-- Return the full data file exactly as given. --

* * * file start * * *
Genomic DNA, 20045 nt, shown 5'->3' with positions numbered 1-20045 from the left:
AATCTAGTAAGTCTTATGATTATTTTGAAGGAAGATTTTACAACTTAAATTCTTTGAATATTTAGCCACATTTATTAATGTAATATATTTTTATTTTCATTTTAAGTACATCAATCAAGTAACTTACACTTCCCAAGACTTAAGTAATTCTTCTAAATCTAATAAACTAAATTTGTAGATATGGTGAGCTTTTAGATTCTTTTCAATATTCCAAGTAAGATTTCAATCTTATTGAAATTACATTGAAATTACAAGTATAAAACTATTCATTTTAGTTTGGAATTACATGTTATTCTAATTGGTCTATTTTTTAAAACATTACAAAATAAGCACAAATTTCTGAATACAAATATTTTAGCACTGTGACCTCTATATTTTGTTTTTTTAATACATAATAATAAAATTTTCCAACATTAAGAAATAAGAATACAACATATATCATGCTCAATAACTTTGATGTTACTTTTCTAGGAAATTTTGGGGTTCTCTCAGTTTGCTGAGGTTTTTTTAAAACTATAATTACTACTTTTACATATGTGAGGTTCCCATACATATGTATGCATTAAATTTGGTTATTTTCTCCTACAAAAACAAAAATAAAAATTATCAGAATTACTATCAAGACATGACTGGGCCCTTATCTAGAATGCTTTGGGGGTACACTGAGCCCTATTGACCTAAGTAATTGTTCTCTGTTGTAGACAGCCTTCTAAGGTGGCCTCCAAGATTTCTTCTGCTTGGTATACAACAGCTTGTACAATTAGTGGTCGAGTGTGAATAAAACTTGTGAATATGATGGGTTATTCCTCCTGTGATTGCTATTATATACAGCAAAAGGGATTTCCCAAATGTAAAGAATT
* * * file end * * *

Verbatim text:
Genomic DNA, 20045 nt, shown 5'->3' with positions numbered 1-20045 from the left:
AATCTAGTAAGTCTTATGATTATTTTGAAGGAAGATTTTACAACTTAAATTCTTTGAATATTTAGCCACATTTATTAATGTAATATATTTTTATTTTCATTTTAAGTACATCAATCAAGTAACTTACACTTCCCAAGACTTAAGTAATTCTTCTAAATCTAATAAACTAAATTTGTAGATATGGTGAGCTTTTAGATTCTTTTCAATATTCCAAGTAAGATTTCAATCTTATTGAAATTACATTGAAATTACAAGTATAAAACTATTCATTTTAGTTTGGAATTACATGTTATTCTAATTGGTCTATTTTTTAAAACATTACAAAATAAGCACAAATTTCTGAATACAAATATTTTAGCACTGTGACCTCTATATTTTGTTTTTTTAATACATAATAATAAAATTTTCCAACATTAAGAAATAAGAATACAACATATATCATGCTCAATAACTTTGATGTTACTTTTCTAGGAAATTTTGGGGTTCTCTCAGTTTGCTGAGGTTTTTTTAAAACTATAATTACTACTTTTACATATGTGAGGTTCCCATACATATGTATGCATTAAATTTGGTTATTTTCTCCTACAAAAACAAAAATAAAAATTATCAGAATTACTATCAAGACATGACTGGGCCCTTATCTAGAATGCTTTGGGGGTACACTGAGCCCTATTGACCTAAGTAATTGTTCTCTGTTGTAGACAGCCTTCTAAGGTGGCCTCCAAGATTTCTTCTGCTTGGTATACAACAGCTTGTACAATTAGTGGTCGAGTGTGAATAAAACTTGTGAATATGATGGGTTATTCCTCCTGTGATTGCTATTATATACAGCAAAAGGGATTTCCCAAATGTAAAGAATT